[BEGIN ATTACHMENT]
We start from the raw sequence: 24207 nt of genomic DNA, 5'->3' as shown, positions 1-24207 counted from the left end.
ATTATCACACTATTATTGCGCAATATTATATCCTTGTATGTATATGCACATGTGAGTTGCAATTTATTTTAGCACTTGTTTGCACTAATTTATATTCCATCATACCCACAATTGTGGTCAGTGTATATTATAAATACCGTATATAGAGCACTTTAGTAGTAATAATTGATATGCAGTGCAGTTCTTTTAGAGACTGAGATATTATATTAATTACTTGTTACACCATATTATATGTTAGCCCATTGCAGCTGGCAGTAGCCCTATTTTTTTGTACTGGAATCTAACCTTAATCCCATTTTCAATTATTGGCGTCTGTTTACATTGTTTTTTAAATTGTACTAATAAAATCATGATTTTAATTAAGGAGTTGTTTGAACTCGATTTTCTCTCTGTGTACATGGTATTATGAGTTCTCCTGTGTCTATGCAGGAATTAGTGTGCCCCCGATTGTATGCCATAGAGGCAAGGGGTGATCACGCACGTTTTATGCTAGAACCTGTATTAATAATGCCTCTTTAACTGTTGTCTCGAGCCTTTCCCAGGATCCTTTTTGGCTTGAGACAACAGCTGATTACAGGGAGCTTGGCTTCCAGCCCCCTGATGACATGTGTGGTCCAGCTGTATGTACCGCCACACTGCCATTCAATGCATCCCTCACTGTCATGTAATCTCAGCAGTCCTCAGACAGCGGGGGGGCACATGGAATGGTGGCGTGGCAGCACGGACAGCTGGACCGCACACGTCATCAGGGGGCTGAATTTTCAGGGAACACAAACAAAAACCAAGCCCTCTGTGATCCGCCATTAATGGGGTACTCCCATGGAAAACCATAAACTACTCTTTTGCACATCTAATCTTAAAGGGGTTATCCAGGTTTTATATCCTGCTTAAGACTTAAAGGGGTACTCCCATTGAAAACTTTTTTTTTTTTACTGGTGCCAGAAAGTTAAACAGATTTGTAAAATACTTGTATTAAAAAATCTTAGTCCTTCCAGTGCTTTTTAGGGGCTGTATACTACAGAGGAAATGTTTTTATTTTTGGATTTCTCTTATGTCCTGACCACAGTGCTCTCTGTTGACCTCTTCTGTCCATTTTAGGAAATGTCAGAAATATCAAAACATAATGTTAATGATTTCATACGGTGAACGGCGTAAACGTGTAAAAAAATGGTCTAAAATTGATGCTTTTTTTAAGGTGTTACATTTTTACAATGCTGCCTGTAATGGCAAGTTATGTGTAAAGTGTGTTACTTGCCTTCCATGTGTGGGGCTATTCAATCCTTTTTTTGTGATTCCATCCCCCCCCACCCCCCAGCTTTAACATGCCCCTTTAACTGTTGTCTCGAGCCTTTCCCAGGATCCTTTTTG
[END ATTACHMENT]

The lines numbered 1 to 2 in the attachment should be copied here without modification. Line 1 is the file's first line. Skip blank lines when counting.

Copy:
We start from the raw sequence: 24207 nt of genomic DNA, 5'->3' as shown, positions 1-24207 counted from the left end.
ATTATCACACTATTATTGCGCAATATTATATCCTTGTATGTATATGCACATGTGAGTTGCAATTTATTTTAGCACTTGTTTGCACTAATTTATATTCCATCATACCCACAATTGTGGTCAGTGTATATTATAAATACCGTATATAGAGCACTTTAGTAGTAATAATTGATATGCAGTGCAGTTCTTTTAGAGACTGAGATATTATATTAATTACTTGTTACACCATATTATATGTTAGCCCATTGCAGCTGGCAGTAGCCCTATTTTTTTGTACTGGAATCTAACCTTAATCCCATTTTCAATTATTGGCGTCTGTTTACATTGTTTTTTAAATTGTACTAATAAAATCATGATTTTAATTAAGGAGTTGTTTGAACTCGATTTTCTCTCTGTGTACATGGTATTATGAGTTCTCCTGTGTCTATGCAGGAATTAGTGTGCCCCCGATTGTATGCCATAGAGGCAAGGGGTGATCACGCACGTTTTATGCTAGAACCTGTATTAATAATGCCTCTTTAACTGTTGTCTCGAGCCTTTCCCAGGATCCTTTTTGGCTTGAGACAACAGCTGATTACAGGGAGCTTGGCTTCCAGCCCCCTGATGACATGTGTGGTCCAGCTGTATGTACCGCCACACTGCCATTCAATGCATCCCTCACTGTCATGTAATCTCAGCAGTCCTCAGACAGCGGGGGGGCACATGGAATGGTGGCGTGGCAGCACGGACAGCTGGACCGCACACGTCATCAGGGGGCTGAATTTTCAGGGAACACAAACAAAAACCAAGCCCTCTGTGATCCGCCATTAATGGGGTACTCCCATGGAAAACCATAAACTACTCTTTTGCACATCTAATCTTAAAGGGGTTATCCAGGTTTTATATCCTGCTTAAGACTTAAAGGGGTACTCCCATTGAAAACTTTTTTTTTTTTACTGGTGCCAGAAAGTTAAACAGATTTGTAAAATACTTGTATTAAAAAATCTTAGTCCTTCCAGTGCTTTTTAGGGGCTGTATACTACAGAGGAAATGTTTTTATTTTTGGATTTCTCTTATGTCCTGACCACAGTGCTCTCTGTTGACCTCTTCTGTCCATTTTAGGAAATGTCAGAAATATCAAAACATAATGTTAATGATTTCATACGGTGAACGGCGTAAACGTGTAAAAAAATGGTCTAAAATTGATGCTTTTTTTAAGGTGTTACATTTTTACAATGCTGCCTGTAATGGCAAGTTATGTGTAAAGTGTGTTACTTGCCTTCCATGTGTGGGGCTATTCAATCCTTTTTTTGTGATTCCATCCCCCCCCACCCCCCAGCTTTAACATGCCCCTTTAACTGTTGTCTCGAGCCTTTCCCAGGATCCTTTTTG